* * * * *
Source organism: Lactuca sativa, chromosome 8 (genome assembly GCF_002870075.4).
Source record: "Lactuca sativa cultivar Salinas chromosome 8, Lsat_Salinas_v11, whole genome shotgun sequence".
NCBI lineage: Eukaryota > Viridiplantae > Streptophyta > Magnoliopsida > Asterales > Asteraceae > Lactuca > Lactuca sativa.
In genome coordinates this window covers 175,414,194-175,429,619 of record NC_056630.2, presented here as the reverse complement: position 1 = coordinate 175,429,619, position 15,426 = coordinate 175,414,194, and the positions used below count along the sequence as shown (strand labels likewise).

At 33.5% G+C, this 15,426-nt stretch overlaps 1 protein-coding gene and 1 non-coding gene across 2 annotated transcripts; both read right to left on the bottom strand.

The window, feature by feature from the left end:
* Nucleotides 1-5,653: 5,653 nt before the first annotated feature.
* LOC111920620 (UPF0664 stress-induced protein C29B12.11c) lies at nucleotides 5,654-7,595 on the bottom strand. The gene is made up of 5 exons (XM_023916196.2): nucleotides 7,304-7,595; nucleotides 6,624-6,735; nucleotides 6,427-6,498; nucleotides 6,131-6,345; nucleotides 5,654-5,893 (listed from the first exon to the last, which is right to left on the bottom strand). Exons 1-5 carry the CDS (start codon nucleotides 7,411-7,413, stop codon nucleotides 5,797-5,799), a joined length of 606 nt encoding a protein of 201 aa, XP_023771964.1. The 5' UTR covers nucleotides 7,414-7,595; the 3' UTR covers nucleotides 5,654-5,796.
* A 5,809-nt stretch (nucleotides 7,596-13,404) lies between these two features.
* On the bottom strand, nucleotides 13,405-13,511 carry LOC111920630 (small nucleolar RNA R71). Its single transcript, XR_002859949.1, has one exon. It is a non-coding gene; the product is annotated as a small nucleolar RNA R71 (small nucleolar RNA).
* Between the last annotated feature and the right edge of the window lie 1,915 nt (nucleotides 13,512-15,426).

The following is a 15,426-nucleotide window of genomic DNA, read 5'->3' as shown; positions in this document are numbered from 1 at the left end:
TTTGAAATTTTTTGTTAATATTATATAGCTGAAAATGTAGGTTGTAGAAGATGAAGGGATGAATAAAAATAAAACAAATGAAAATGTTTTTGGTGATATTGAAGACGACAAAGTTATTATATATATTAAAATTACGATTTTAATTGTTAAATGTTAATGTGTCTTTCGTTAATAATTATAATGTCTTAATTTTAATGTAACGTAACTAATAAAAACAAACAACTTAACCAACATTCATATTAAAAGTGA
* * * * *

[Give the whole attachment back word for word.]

Source organism: Lactuca sativa, chromosome 8 (genome assembly GCF_002870075.4).
Source record: "Lactuca sativa cultivar Salinas chromosome 8, Lsat_Salinas_v11, whole genome shotgun sequence".
NCBI lineage: Eukaryota > Viridiplantae > Streptophyta > Magnoliopsida > Asterales > Asteraceae > Lactuca > Lactuca sativa.
In genome coordinates this window covers 175,414,194-175,429,619 of record NC_056630.2, presented here as the reverse complement: position 1 = coordinate 175,429,619, position 15,426 = coordinate 175,414,194, and the positions used below count along the sequence as shown (strand labels likewise).

At 33.5% G+C, this 15,426-nt stretch overlaps 1 protein-coding gene and 1 non-coding gene across 2 annotated transcripts; both read right to left on the bottom strand.

The window, feature by feature from the left end:
* Nucleotides 1-5,653: 5,653 nt before the first annotated feature.
* LOC111920620 (UPF0664 stress-induced protein C29B12.11c) lies at nucleotides 5,654-7,595 on the bottom strand. The gene is made up of 5 exons (XM_023916196.2): nucleotides 7,304-7,595; nucleotides 6,624-6,735; nucleotides 6,427-6,498; nucleotides 6,131-6,345; nucleotides 5,654-5,893 (listed from the first exon to the last, which is right to left on the bottom strand). Exons 1-5 carry the CDS (start codon nucleotides 7,411-7,413, stop codon nucleotides 5,797-5,799), a joined length of 606 nt encoding a protein of 201 aa, XP_023771964.1. The 5' UTR covers nucleotides 7,414-7,595; the 3' UTR covers nucleotides 5,654-5,796.
* A 5,809-nt stretch (nucleotides 7,596-13,404) lies between these two features.
* On the bottom strand, nucleotides 13,405-13,511 carry LOC111920630 (small nucleolar RNA R71). Its single transcript, XR_002859949.1, has one exon. It is a non-coding gene; the product is annotated as a small nucleolar RNA R71 (small nucleolar RNA).
* Between the last annotated feature and the right edge of the window lie 1,915 nt (nucleotides 13,512-15,426).

The following is a 15,426-nucleotide window of genomic DNA, read 5'->3' as shown; positions in this document are numbered from 1 at the left end:
TTTGAAATTTTTTGTTAATATTATATAGCTGAAAATGTAGGTTGTAGAAGATGAAGGGATGAATAAAAATAAAACAAATGAAAATGTTTTTGGTGATATTGAAGACGACAAAGTTATTATATATATTAAAATTACGATTTTAATTGTTAAATGTTAATGTGTCTTTCGTTAATAATTATAATGTCTTAATTTTAATGTAACGTAACTAATAAAAACAAACAACTTAACCAACATTCATATTAAAAGTGA